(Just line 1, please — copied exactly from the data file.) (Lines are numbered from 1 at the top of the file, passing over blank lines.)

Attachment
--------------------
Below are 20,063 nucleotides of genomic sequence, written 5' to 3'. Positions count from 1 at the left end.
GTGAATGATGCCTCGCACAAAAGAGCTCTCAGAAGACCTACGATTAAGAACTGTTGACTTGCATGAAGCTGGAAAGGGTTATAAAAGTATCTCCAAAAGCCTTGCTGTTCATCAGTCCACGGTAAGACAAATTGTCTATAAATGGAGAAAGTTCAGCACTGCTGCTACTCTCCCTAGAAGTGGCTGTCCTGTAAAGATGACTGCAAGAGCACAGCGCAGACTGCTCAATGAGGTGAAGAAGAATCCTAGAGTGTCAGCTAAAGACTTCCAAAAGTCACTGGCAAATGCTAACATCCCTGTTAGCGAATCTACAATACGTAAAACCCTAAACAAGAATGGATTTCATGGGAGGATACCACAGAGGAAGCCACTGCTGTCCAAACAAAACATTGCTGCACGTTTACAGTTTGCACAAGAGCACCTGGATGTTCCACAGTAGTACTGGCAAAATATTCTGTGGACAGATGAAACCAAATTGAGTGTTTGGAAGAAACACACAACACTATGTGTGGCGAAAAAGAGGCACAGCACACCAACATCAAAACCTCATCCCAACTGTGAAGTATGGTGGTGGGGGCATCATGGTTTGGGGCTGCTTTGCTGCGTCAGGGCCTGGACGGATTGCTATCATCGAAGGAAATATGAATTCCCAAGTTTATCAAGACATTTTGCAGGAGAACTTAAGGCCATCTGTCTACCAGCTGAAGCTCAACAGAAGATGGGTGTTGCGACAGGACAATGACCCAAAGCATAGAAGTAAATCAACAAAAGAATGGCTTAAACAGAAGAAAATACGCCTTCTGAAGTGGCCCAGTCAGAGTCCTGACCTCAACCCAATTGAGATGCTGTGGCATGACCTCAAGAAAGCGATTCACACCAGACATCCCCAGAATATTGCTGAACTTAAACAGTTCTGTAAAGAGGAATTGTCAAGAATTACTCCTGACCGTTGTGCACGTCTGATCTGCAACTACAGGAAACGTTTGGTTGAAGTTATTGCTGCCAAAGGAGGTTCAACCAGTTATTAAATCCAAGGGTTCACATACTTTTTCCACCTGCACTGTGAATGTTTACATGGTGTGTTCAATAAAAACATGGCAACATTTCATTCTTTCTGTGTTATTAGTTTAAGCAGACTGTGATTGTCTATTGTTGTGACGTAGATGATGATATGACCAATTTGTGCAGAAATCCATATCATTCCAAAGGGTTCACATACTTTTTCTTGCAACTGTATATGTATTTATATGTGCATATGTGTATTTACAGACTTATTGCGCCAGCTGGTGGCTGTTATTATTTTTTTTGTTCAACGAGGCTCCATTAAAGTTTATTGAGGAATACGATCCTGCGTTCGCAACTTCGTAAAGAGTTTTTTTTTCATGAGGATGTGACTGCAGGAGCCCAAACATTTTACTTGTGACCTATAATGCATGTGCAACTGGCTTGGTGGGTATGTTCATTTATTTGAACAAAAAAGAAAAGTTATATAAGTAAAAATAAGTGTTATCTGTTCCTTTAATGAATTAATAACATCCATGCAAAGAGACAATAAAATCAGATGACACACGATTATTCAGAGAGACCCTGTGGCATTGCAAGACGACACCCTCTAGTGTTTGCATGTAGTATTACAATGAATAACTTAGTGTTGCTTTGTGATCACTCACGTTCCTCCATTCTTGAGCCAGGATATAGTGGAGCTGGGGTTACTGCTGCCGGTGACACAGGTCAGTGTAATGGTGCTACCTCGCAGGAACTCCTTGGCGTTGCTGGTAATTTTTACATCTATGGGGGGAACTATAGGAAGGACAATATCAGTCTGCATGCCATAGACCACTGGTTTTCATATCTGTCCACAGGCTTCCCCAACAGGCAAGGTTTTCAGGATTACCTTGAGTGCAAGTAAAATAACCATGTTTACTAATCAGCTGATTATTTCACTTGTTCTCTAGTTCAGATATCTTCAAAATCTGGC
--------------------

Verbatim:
Below are 20,063 nucleotides of genomic sequence, written 5' to 3'. Positions count from 1 at the left end.